But Does She Still Go to Church?
Four years ago I ran across an old Mormon acquaintance on Facebook. I’d always liked this woman. Back in the day (1990’s) she’d seemed relatively open-minded. A quick glance at her wall suggested she was still one of the “good ones.” Fourteen years ago, I wouldn’t have considered reaching out to a random person in the old ward, my feelings still raw from leaving Mormonism. But times had changed, and I had changed—for the better I hoped. I sent her a friend request along with a brief “catch-up” message that included the caveat that my husband and I hadn’t been to church in over 20 years. She could reply or not. Her choice.
Happily, she accepted my request and wrote back that same day, filling me in on her adult children, some of whom had also left the church behind. Buoyed by her cheerful reply, (and never one to turn down the opportunity to boast), I typed away about my own kids:
Our son is settled in Austin, TX where he has a job he likes, a nice home, and, most importantly, a wife and three children he adores. Our daughter spent a couple of years working and travelling in Europe, but now she’s enrolled in a doctoral program at Rutgers. She’s also married, and to a great guy.
I hit “send” and leaned back in my chair, bright and twinkly with the satisfaction that I’d come so far in my recovery that I could enjoy an equally respectful relationship with an old Mormon acquaintance—assuming she was one of the “good ones.”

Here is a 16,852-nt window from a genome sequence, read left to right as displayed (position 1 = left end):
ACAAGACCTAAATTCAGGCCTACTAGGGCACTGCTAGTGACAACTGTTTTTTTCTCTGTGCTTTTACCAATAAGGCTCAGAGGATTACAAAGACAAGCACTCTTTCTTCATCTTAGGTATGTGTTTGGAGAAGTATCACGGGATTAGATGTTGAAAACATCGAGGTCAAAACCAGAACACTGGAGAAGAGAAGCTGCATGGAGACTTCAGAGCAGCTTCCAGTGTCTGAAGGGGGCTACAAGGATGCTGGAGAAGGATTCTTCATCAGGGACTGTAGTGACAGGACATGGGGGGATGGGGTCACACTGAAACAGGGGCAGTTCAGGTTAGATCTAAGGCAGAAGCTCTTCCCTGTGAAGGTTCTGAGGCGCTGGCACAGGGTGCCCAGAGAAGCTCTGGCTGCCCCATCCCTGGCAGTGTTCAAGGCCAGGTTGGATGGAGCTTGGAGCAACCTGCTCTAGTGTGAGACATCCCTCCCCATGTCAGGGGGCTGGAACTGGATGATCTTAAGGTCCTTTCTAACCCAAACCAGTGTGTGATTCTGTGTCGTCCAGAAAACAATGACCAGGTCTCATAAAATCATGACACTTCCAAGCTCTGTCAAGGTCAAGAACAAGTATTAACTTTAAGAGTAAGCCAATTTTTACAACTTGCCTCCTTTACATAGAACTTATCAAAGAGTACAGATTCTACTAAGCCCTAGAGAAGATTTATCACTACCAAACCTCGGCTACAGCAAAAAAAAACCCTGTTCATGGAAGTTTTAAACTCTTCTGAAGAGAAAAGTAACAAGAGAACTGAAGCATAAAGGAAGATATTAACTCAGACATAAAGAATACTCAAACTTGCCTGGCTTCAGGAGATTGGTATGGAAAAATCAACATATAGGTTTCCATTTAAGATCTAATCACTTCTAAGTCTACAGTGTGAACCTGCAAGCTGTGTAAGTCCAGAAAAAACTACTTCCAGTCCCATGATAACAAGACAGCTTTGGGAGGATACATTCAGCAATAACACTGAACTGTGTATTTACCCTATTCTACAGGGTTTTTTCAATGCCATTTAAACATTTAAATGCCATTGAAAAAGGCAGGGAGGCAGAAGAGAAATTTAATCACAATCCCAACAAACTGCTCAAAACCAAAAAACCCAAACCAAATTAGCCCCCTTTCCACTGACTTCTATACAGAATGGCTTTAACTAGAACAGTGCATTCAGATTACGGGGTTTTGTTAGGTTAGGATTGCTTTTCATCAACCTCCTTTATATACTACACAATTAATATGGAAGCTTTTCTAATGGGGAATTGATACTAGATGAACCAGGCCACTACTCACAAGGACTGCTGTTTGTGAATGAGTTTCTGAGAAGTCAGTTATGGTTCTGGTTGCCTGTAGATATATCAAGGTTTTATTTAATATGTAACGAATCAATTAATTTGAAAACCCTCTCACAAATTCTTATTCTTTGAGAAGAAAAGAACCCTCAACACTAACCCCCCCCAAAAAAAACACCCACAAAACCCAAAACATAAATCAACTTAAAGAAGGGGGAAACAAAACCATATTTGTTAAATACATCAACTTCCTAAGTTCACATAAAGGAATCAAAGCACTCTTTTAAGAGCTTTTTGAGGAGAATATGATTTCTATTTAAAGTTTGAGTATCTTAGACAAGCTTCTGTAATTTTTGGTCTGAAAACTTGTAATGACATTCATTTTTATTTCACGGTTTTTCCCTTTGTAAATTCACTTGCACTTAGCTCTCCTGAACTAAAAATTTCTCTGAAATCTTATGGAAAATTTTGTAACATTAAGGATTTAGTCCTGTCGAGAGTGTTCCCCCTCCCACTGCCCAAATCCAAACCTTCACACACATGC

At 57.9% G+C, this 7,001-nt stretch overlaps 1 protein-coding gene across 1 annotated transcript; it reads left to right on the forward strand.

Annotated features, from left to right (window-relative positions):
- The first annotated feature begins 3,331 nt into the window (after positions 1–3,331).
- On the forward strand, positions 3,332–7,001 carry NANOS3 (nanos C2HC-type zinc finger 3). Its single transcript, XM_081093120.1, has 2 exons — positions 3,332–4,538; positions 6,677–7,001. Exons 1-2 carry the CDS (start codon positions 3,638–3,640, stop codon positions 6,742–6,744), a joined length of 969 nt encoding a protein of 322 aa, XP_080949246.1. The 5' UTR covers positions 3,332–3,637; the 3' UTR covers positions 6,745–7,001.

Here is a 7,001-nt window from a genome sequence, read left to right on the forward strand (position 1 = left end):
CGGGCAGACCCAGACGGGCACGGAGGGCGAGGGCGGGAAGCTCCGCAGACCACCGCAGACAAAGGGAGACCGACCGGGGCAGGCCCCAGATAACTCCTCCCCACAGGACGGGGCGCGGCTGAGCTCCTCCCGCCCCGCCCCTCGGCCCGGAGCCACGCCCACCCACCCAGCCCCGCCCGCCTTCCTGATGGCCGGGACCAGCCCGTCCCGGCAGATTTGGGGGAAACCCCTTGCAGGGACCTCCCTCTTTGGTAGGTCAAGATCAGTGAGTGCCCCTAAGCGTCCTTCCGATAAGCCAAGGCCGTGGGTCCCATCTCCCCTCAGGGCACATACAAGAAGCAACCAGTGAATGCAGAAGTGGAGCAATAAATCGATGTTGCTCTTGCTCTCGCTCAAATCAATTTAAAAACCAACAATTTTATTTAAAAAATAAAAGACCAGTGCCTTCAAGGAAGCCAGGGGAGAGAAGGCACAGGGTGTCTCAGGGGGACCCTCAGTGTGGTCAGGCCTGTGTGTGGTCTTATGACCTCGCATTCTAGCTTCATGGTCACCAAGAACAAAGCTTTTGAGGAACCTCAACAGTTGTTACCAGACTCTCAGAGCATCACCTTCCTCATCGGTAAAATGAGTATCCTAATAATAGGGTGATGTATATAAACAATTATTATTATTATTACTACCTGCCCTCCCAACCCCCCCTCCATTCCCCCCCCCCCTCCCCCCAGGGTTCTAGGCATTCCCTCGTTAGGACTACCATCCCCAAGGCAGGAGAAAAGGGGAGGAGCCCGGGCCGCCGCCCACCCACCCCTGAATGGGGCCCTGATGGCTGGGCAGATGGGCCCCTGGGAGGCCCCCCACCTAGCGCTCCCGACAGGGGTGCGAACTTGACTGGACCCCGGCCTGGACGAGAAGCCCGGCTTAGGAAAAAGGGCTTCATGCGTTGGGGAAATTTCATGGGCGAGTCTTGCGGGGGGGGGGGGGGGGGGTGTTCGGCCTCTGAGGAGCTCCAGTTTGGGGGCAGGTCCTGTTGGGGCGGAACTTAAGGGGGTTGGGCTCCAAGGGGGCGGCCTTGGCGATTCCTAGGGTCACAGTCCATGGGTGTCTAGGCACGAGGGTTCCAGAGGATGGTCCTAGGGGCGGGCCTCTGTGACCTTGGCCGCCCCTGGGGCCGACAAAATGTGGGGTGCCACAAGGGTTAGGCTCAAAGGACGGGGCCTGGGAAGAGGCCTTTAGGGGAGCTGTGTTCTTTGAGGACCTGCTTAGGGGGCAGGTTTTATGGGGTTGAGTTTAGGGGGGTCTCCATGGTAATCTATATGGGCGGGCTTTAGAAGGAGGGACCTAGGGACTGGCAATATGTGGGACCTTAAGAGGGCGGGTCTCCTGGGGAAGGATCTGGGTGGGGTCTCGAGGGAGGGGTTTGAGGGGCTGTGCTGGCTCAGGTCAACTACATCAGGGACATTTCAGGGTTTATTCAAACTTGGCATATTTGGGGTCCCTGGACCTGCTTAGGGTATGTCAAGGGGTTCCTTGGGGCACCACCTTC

A reply popped up in my sidebar. I eagerly opened it:
So glad to hear that your children are doing well. But do either of them still go to church?
My twinkly mood fizzled out like a burst lightbulb. I flashed back to those tortured days after we’d left the church. Back when we still yearned to please our LDS family and close Mormon friends.
I’m not sure what irritates me more:
That, even now, to a believer, our lack of church allegiance means any of our accomplishments—even my son’s happy family life—is considered “worldly success.”
Or that, in spite of her well-meaning put-down, I still think of this old Mormon acquaintance as one of the “good ones.”
Yesterday, our daughter called to tell us she had just successfully defended her dissertation. Never one to turn down the opportunity to boast, I posted her accomplishment on Facebook, drawing accolades from across my humble friends list. So far nothing from my old Mormon acquaintance. But if she does weigh in, I’ll be prepared with an apt disclaimer:
I’m afraid she still doesn’t go to church. So rather than “Sister Banta,” she will have to settle for “Dr. Banta.”